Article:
The Digital Cave

Primitive Life in a Technological World


Sigma 50/1.4 (for 4/3) Review

After my previous good experiences with the Sigma 30/1.4, I felt I needed a longer lens for portraits. A while ago I had bought the Olympus 50-200mm lens, which was very good quality, but which I felt was a bit long for portraits. I found that I ended up using it at 50mm most of the time; furthermore, I do mostly outdoor portraits, and when taking pictures against a busy background, the bokeh can be distracting. I picked the Sigma 50mm over the Olympus 50mm because I was looking for the creamy bokeh which the Sigma is famous for.

This review was written with my Olympus E-620 camera in mind, although there should be few differences when used on other bodies.

Most of these impressions have been from a wedding I partially shot with this lens; while it performed very well there, I am not yet able to put up any shots. I hope to soon update this review to include some real-life pictures. For now you will just have to be content with the test shots.


The reason I went with this lens is that it has very smooth bokeh, and I was definitely not disappointed here. Many of my portraits are outdoors, and busy backgrounds can sometimes not be avoided. While this can be a problem with the 50-200 (which I sadly had to sell to finance this lens), the Sigma handles this much better; even busy sticks and grass are rendered very smoothly.

One example of the bokeh is below. Of course it was a closeup (and so has thinner DOF than normal portraits would), but it was shot at f/4.0. Regardless, you can see the smooth bokeh which is characteristic of this lens.

A more traditional portrait is included below. This one was shot at f/2.8; as you can see from the scale, I was a fair distance away. Even here, although the background is not blurred into oblivion, you can still see a distinct separation between foreground and background. If my shutter could go to 1/8000 of a second, I probably could have gotten to f/1.4. Oh well, maybe next time ;-)


An added benefit to this is the sharpness of this lens. It is at least as sharp as my 14-54, and unless I am mistaken I think that it may even be a bit sharper (although I have not shot any test charts in controlled situations to verify this, that is at least my impression.) It is definitely sharper than the Sigma 30 at identical focal lengths. At f/1.4 it is soft, but not unusable, especially for portraits. It sharpens up quickly, and is very good from f/2.0 on. When shooting high contrast items, it lacks a bit of contrast at f/1.4 but this also quickly improves.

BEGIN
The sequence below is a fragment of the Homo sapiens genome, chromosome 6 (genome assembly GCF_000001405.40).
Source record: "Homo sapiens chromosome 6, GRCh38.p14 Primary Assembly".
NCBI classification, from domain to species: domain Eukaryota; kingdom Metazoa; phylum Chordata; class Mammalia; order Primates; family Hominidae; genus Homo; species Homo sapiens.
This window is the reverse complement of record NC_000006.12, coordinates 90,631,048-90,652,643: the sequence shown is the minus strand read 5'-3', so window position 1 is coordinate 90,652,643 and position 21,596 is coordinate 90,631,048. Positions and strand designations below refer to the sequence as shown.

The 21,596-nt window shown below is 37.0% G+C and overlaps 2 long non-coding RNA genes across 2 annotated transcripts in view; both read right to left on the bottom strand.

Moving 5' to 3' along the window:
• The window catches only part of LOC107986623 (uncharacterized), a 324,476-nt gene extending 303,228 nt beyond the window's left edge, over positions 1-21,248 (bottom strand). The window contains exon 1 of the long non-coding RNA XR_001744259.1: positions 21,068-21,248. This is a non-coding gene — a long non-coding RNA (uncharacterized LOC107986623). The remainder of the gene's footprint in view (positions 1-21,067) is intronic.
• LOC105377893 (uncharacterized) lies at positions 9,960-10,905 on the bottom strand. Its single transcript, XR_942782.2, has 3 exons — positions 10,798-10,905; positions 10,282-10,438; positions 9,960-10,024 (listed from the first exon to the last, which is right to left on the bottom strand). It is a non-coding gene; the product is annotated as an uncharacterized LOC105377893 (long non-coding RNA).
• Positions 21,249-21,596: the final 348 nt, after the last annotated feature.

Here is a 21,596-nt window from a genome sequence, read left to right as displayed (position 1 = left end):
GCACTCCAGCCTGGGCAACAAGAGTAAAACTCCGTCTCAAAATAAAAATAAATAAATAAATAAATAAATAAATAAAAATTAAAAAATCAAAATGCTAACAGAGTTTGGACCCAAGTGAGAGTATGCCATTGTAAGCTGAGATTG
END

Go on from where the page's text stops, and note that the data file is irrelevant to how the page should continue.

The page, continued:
Below are some test shots from different lenses. In cases where the focal length differs, I moved the camera to try to frame the subject in the same way (to ensure that no upscaling would be required). The tested lenses include the Sigma 50, Sigma 30, and Zuiko Digital 14-54 Mk I. All shots were manually focused using a tripod and 10x live view to ensure consistency. All shots are 100% crops.

As the next photos show, both of these lenses are slightly soft and lacking contrast at f/1.4. However, for portraits these are perfectly usable.

Sigma 50 @ f/1.4:

Sigma 30 @ f/1.4:

By f/2.0 they both have sharpened and increased contrast considerably, but the 50mm has noticeably pulled ahead:

Sigma 50 @ f/2.0:

Sigma 30 @ f/2.0:

By the time we get to f/2.8 (the closest to the 14-54's max aperture, rounding down to give the 14-54 the benefit of the doubt), the Sigma has pulled far ahead:

Sigma 50 @ f/2.8:

Olympus 14-54 @ 54mm, f/3.5:

Sharpness and contrast seem to max out somewhere between f/4.0 and f/5.6; for portraits you probably wouldn't want to go higher than this anyway. At this setting, it seems to be pretty much the same as the Olympus 14-54.

Sigma 50 @ f/5.6:

Olympus 14-54 @ 54mm, f/5.6:

Chromatic Aberrations

Like any lens, it has some drawbacks. The first which I would like mention is the chromatic abberations. This lens seems to have fairly high CA, at least on high contrast borders (edges between white and black for instance). This is quite easily removed in PP software, so I don't consider this a major hurdle. It also has a bit of bokeh CA behind (green) and in front of (red) the focal plane. This can be seen in the f/1.4 sample above. While it is a bit more difficult to remove, it is only occurs in certain situations with high contrast bokeh, and even then it is not too noticeable.

Focus Speed

The other downside (at least on the 620; I understand that E-3 and E-30 are faster) is focus speed. It takes about 1.5 seconds to go from a near focus target to a distant one. I would not want to use this lens for sports or fast moving subjects. Luckily, I bought it with the sole intent of portraiture, and for this purpose it is perfectly fast enough.

Focus Accuracy

I have had no problems with this lens as far as AF accuracy goes. It did not appear to need any AF adjustments, and while it may take a second or so to lock, it does lock eventually. Even in somewhat lower light it seems to lock correctly, although it will take longer to do so (I think this is due to the 620, not the lens itself).


In short, this lens is the lens which I have been waiting for - a fast, quiet, non-macro lens which is built for portraits from the ground up. If you are a dedicated portrait shooter who wants a fast prime for single or (from a distance) small group portraits, this is the lens for you. I would not recommend it for applications requiring the highest resolution (although it does do quite well stopped down) or maximum focusing speed.